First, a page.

Import the SVG graphics into an Edge Animate composition and then place them in the correct stacking order in the Elements panel. This project is divided into layers along the composition’s Stage timeline. Each layer is either a static graphic, or an instance of a symbol containing an animation (see Figure 4).
Working across the timeline in Edge Animate can be broken down into some general concepts. The key to building animations is understanding how to create keyframes and use the Toggle Pin tool (see Figure 5). Keyframes are markers along a span of the timeline that save changes in an element’s properties. To create a transition effect, for example, you could change a graphic’s position and opacity property between keyframes at 0 seconds and 1.75 seconds.
After importing graphics and building symbols and animations as needed, the next step is to make the composition scalable. The most recent update to Edge Animate CC introduces the Responsive Scaling feature. Responsive scaling changes the width and height of the Stage, whenever its containing element resizes. The feature intelligently changes the scale of all elements in the composition by width, height, or both properties.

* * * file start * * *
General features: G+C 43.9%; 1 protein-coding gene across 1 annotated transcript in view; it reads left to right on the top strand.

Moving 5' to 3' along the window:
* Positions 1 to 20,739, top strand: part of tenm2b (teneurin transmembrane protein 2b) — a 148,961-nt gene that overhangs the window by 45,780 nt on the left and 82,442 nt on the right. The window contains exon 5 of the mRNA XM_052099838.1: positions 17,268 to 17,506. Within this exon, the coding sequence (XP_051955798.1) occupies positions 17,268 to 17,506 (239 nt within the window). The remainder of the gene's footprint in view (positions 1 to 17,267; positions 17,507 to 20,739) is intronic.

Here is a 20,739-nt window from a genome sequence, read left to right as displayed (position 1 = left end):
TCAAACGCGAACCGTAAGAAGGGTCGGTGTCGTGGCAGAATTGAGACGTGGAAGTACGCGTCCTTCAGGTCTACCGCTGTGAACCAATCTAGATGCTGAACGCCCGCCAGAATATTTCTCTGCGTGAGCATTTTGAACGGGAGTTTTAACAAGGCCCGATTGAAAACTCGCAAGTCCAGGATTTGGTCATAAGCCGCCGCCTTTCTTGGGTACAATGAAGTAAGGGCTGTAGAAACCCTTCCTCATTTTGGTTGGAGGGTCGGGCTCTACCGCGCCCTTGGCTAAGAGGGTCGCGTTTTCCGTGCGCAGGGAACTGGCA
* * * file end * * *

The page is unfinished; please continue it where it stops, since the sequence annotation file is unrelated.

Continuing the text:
Using the Responsive Scaling feature is easy to do. Simply select the stage, and turn on the Responsive Scaling option with its field set to Width, Height, or Both. You can also select the Center Stage option to control how the composition is centered within its container (see Figure 6).
At this point, you are ready to prepare the file for publishing in Edge Reflow CC.
In this section, you can complete step 6 and 7 of the tutorial (see Video 3).
Video 3. Demonstration of tutorial steps 6 and 7
At this point you have a fully functional banner in Edge Animate CC, and are ready to bring it into the Edge Reflow project by updating the composition’s Publish Settings target directory to the Edge Reflow assets folder (see Figure 7).